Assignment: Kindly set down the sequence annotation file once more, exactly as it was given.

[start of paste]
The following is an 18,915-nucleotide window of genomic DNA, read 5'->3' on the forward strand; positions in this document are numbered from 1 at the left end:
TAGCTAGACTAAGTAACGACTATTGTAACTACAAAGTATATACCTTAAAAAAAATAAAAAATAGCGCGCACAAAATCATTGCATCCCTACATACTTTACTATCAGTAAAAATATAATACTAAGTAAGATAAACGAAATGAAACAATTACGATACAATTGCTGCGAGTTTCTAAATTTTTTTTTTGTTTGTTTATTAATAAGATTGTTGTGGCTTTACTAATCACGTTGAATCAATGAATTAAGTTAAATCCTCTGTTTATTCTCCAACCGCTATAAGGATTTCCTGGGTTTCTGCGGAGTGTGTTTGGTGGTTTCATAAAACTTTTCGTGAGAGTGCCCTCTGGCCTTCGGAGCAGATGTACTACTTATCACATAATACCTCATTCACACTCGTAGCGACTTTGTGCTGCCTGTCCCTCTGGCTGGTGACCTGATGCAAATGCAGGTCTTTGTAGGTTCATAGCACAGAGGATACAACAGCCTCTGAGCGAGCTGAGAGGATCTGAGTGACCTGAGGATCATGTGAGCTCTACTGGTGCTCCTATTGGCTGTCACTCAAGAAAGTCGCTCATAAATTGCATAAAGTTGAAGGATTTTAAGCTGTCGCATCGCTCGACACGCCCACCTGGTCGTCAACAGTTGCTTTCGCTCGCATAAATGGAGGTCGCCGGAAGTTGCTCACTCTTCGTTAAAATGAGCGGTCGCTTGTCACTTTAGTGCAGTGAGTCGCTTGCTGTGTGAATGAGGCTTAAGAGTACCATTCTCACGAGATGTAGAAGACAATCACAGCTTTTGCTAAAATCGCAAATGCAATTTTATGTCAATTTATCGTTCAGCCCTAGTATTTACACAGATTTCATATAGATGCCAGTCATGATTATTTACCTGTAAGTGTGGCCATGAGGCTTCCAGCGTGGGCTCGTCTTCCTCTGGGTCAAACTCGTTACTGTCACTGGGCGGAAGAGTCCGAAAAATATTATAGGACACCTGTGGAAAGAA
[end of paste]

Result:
The following is an 18,915-nucleotide window of genomic DNA, read 5'->3' on the forward strand; positions in this document are numbered from 1 at the left end:
TAGCTAGACTAAGTAACGACTATTGTAACTACAAAGTATATACCTTAAAAAAAATAAAAAATAGCGCGCACAAAATCATTGCATCCCTACATACTTTACTATCAGTAAAAATATAATACTAAGTAAGATAAACGAAATGAAACAATTACGATACAATTGCTGCGAGTTTCTAAATTTTTTTTTTGTTTGTTTATTAATAAGATTGTTGTGGCTTTACTAATCACGTTGAATCAATGAATTAAGTTAAATCCTCTGTTTATTCTCCAACCGCTATAAGGATTTCCTGGGTTTCTGCGGAGTGTGTTTGGTGGTTTCATAAAACTTTTCGTGAGAGTGCCCTCTGGCCTTCGGAGCAGATGTACTACTTATCACATAATACCTCATTCACACTCGTAGCGACTTTGTGCTGCCTGTCCCTCTGGCTGGTGACCTGATGCAAATGCAGGTCTTTGTAGGTTCATAGCACAGAGGATACAACAGCCTCTGAGCGAGCTGAGAGGATCTGAGTGACCTGAGGATCATGTGAGCTCTACTGGTGCTCCTATTGGCTGTCACTCAAGAAAGTCGCTCATAAATTGCATAAAGTTGAAGGATTTTAAGCTGTCGCATCGCTCGACACGCCCACCTGGTCGTCAACAGTTGCTTTCGCTCGCATAAATGGAGGTCGCCGGAAGTTGCTCACTCTTCGTTAAAATGAGCGGTCGCTTGTCACTTTAGTGCAGTGAGTCGCTTGCTGTGTGAATGAGGCTTAAGAGTACCATTCTCACGAGATGTAGAAGACAATCACAGCTTTTGCTAAAATCGCAAATGCAATTTTATGTCAATTTATCGTTCAGCCCTAGTATTTACACAGATTTCATATAGATGCCAGTCATGATTATTTACCTGTAAGTGTGGCCATGAGGCTTCCAGCGTGGGCTCGTCTTCCTCTGGGTCAAACTCGTTACTGTCACTGGGCGGAAGAGTCCGAAAAATATTATAGGACACCTGTGGAAAGAA